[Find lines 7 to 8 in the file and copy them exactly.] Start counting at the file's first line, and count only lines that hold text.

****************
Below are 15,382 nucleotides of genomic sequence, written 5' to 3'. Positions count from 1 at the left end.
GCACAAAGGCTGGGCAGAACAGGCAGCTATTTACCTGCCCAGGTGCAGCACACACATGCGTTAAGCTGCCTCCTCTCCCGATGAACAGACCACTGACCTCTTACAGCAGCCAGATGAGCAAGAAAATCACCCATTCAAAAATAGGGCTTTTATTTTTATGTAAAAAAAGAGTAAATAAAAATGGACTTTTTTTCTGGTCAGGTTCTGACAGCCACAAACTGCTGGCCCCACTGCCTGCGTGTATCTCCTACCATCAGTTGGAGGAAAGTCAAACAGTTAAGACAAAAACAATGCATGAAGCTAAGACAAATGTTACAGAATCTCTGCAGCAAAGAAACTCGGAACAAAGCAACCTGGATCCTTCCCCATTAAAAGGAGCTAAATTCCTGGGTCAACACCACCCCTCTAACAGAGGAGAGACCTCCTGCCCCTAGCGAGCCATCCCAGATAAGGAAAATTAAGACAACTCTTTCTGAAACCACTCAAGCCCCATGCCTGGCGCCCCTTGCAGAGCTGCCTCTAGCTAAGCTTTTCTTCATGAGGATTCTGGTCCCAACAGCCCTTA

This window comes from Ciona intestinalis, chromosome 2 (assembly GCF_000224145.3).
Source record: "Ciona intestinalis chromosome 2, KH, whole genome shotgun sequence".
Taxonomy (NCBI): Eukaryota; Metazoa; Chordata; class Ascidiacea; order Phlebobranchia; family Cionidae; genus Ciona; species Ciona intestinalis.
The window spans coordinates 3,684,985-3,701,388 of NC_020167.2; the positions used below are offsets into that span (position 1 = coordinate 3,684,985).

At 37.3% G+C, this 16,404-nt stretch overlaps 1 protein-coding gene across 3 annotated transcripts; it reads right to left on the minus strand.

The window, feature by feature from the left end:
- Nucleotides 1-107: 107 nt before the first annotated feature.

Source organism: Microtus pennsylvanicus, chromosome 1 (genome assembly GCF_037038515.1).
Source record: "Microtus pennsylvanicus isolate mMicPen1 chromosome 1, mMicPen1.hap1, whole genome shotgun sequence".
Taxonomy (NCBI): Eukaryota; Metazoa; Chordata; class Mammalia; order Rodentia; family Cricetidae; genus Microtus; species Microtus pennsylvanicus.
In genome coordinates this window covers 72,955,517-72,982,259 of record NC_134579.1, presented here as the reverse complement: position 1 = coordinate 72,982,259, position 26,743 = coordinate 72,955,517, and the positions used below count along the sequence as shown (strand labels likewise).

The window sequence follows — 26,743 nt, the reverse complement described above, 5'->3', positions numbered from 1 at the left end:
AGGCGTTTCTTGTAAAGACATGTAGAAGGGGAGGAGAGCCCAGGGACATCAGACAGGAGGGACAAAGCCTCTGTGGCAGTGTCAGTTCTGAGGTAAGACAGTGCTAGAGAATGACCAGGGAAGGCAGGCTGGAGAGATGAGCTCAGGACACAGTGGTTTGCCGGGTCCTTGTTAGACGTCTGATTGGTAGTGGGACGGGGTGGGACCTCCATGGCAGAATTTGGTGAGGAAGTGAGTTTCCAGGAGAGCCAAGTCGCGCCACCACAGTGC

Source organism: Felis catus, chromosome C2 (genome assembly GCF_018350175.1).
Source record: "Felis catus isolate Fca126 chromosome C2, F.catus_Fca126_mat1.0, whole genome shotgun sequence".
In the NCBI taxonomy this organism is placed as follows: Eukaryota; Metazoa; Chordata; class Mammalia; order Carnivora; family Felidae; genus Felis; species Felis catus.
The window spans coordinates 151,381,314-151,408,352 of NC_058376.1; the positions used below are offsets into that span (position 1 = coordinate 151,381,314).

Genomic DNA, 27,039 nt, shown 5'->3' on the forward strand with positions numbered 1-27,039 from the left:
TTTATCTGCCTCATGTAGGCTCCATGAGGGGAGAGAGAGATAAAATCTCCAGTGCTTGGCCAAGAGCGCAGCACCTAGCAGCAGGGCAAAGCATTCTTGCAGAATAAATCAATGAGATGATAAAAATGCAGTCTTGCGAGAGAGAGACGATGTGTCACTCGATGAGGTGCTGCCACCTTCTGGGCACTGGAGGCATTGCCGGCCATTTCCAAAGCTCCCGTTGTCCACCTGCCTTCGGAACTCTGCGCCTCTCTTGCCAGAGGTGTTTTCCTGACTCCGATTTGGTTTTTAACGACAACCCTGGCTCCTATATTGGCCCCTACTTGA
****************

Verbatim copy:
At 37.3% G+C, this 16,404-nt stretch overlaps 1 protein-coding gene across 3 annotated transcripts; it reads right to left on the minus strand.

The window, feature by feature from the left end: